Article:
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Yemenis are the latest immigrant group to come to central California and the fertile San Joaquin Valley that stretches from the outskirts of Los Angeles to the edges of San Francisco. This is one of the most productive agricultural lands in the world and a major supplier of fruits and vegetables to the rest of the United States. Most of the American-grown grapes you buy in groceries and supermarkets come from California.

In the latter part of the nineteenth the century, grains were grown in the San Joaquin Valley and many Native Americans were made to toil the land. In the early twentieth century, a monumental agricultural shift occurred and fruits and vegetables became the mainstay crops in the San Joaquin Valley. Their cultivation necessitated a large labor force to tend and pick nature's bounty—almonds, citrus, grapes, pistachios, plums, peaches and nectarines, persimmons, strawberries--as well as asparagus, lettuce, artichokes, and spinach. Access to water and an irrigation system became the lifeline of growers. At one time, family owned farms were common, but since the middle of the twentieth century, large companies and corporations became dominant, hiring thousands of workers. The 1960s saw the rise of unions that sought to improve working conditions and protect workers’ rights.

The largest labor force by far is from nearby Mexico. Other nationalities include Chinese, Japanese, Armenians, and people from Yugoslavia who settled in California during the Great Immigration from 1875-1925. During the Great Depression in the 1930s, destitute farmers from the “Dust Bowl” of Oklahoma and the Midwest came to the Central Valley in search of work (their plight was underscored by the novel and film The Grapes of Wrath). And with an increase in immigrants to the United States in the post-1965 era, yet other nationalities arrived in the San Joaquin Valley that included people from the Philippines and Yemen.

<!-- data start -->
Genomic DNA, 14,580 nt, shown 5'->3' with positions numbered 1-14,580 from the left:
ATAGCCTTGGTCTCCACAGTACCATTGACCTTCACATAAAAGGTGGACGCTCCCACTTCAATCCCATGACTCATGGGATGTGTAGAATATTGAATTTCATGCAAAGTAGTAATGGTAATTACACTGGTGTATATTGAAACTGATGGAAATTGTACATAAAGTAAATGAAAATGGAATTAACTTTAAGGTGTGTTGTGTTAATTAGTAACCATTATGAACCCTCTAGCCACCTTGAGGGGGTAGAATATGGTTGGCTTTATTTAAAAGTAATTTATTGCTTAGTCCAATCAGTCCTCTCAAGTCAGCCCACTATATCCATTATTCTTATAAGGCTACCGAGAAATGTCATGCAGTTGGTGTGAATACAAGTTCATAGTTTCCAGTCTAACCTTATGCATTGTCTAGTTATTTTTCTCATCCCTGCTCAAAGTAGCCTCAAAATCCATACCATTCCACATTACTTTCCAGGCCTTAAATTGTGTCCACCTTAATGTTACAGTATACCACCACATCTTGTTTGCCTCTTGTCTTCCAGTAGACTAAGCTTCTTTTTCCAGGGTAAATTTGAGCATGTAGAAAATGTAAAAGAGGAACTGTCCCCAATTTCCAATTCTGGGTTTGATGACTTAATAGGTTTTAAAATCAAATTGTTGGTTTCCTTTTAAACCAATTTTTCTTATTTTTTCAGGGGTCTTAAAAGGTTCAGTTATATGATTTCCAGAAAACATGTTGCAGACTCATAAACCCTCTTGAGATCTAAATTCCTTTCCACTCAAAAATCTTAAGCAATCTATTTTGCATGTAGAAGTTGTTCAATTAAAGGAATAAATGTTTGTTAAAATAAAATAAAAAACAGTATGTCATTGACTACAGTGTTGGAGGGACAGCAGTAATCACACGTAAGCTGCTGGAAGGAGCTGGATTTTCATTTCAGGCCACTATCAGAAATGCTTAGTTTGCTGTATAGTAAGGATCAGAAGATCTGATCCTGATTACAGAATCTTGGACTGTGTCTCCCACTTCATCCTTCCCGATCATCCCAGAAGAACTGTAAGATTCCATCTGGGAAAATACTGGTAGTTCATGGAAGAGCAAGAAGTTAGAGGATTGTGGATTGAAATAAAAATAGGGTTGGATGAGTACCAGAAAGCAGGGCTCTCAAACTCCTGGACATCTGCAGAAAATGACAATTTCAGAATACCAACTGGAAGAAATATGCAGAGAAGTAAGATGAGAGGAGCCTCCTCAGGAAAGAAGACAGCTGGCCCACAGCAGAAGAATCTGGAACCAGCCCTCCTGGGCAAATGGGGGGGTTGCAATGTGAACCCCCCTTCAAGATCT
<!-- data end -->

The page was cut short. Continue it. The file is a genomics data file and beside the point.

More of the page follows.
Mohamed Abdullah was one of the early arrivals in the San Joaquin Valley. He and a small group of Yemenis came to Delano in 1956 and found work in the vineyards, tending and harvesting grapes. Their success prompted other Yemenis to seek work in agriculture, triggering a chain migration that culminated in some 5000 Yemenis laboring in the fields and orchards. Mohamed excelled in his profession and became a crew manager and supervisor of 1300 Yemeni and Hispanic workers. Many lived in camps and others in Delano proper, which once boasted that grapes were its claim to fame. Today, a large plaque downtown proclaims Delano as “an international community working together.”

Most of the workers that toiled the land have now retired. Some are enjoying the fruits of their labor in Yemen. Today, perhaps only several hundred Yemeni families live in the San Joaquin Valley from Bakersfield to Fresno. Though small in numbers, they are part of a larger Muslim American community in California—the largest in the United States. The Yemenis have established a mosque and madrasa (religious school) in Delano, where people congregate for daily prayers and celebrate Muslim holidays, especially Ramadan. Extended families pooled their savings and opened family owned stores. The second generation, now young adults, are moving into businesses and the professions, striving for the American dream while facing the challenges of preserving their Yemeni Arab heritage and Muslim identity in America’s agricultural heartland. 






♦ Retrospectives

♦ Celebrating Ethnicity